2017 is turning out to be the ‘Year of the New’ for the global supply chain

It’s been a rough year for the traditional supply chain, which according to Merrill Lynch has become ripe for disruption. Demand for the products made with a network of specialized partners around the world has soared, and as a result, more of the global supply chain that comprises the bulk of global manufacturing has been affected by a decline in quality, delays in product availability, or both. In a report titled The Rise of New Growth Corridors, Merrill Lynch cites various economic drivers including China’s increasing influence on world trade, internet-based services that previously couldn’t be delivered in real time, and growing consumer demand in emerging markets as reasons why conventional manufacturing and supply chains are under pressure.

A number of companies that don’t rely on traditional manufacturing methods and have direct access to newer markets, services and suppliers are faring better than traditional manufacturing giants.

ExxonMobil has been present in Africa for more than a century, but the company has also steadily expanded in recent years. Exxon opened its largest refinery on the continent in March in the Algiers refinery complex in Ivory Coast. It currently employs about 650 workers, and plans to invest $4 billion in the next five years, according to a company representative.

Robert Kraft, owner of the New England Patriots, is a model for the company as it spans international borders. His stake in Kraft Foods, which encompasses brands like Oreo, Trident, and Smartfood, makes it a direct customer to Kraft Heinz. Kraft’s Ben & Jerry’s ice cream is also sold around the world.

“You can have multiple flavors like you can in China, you can have many volumes, you can have a wide availability of products across the globe and the consumer here does understand that,” said Ken Tanz, Kraft Foods’ chief marketing officer. The concern for companies in traditional supply chains—namely, that they will find their products in less than ideal supply chains—is one that shareholders should be aware of, Merrill Lynch notes. The traditional supply chain relies almost exclusively on production by companies that aren’t closely interconnected.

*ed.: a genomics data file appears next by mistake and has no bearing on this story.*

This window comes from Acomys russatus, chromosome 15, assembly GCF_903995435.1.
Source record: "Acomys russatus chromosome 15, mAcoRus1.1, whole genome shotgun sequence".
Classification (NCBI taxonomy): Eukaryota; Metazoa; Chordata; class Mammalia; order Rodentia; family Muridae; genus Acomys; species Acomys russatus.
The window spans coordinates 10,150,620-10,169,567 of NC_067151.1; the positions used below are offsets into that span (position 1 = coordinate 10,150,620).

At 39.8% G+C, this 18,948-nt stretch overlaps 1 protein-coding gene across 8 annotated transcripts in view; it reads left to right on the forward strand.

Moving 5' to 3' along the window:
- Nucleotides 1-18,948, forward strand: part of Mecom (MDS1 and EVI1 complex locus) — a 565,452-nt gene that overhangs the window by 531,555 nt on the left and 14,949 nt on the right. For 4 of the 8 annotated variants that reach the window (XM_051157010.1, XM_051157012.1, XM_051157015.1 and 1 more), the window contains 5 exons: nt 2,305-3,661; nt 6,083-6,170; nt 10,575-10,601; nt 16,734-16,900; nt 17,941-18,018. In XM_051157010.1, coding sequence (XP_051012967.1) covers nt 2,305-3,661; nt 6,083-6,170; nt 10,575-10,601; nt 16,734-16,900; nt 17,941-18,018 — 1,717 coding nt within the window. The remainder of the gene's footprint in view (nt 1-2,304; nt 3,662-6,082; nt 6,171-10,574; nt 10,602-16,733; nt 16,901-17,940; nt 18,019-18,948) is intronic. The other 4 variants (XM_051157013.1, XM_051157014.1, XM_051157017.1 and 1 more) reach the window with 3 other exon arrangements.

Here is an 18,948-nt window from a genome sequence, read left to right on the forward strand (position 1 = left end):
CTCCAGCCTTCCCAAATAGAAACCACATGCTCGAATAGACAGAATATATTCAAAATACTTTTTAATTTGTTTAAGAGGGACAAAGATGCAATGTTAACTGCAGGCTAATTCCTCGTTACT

At first, this can be viewed as a disadvantage because more production lines might mean more difficulties in meeting market demand. However, Howard Hartl, chief executive officer of the Wayzata, Minn.-based brokerage BrokerageSystem.com, says that there are advantages to companies that do not have traditional manufacturing.

“In high performance manufacturing, there is no efficiency tradeoff because high-performance manufacturers actually maximize their supply chains,” Hartl says. “Manufacturers can gain competitive advantages because they have another method of delivery and the companies that use standard manufacturing can’t overinvest in high-performance manufacturing because they’re already too deep in their manufacturing chain.”

Through high-performance manufacturing, companies can gain efficiencies, analyze supply chain risks better, and add quality and value to products by buying in more than one location. The field could be larger than apparel or sports equipment, Hartl says.

“It’s a very new field and you can find many opportunities in high-performance manufacturing,” Hartl says. “When you have higher performance manufacturing, you can actually avoid some of the pitfalls of the lower-performing supply chain, and you can be part of the solution.”

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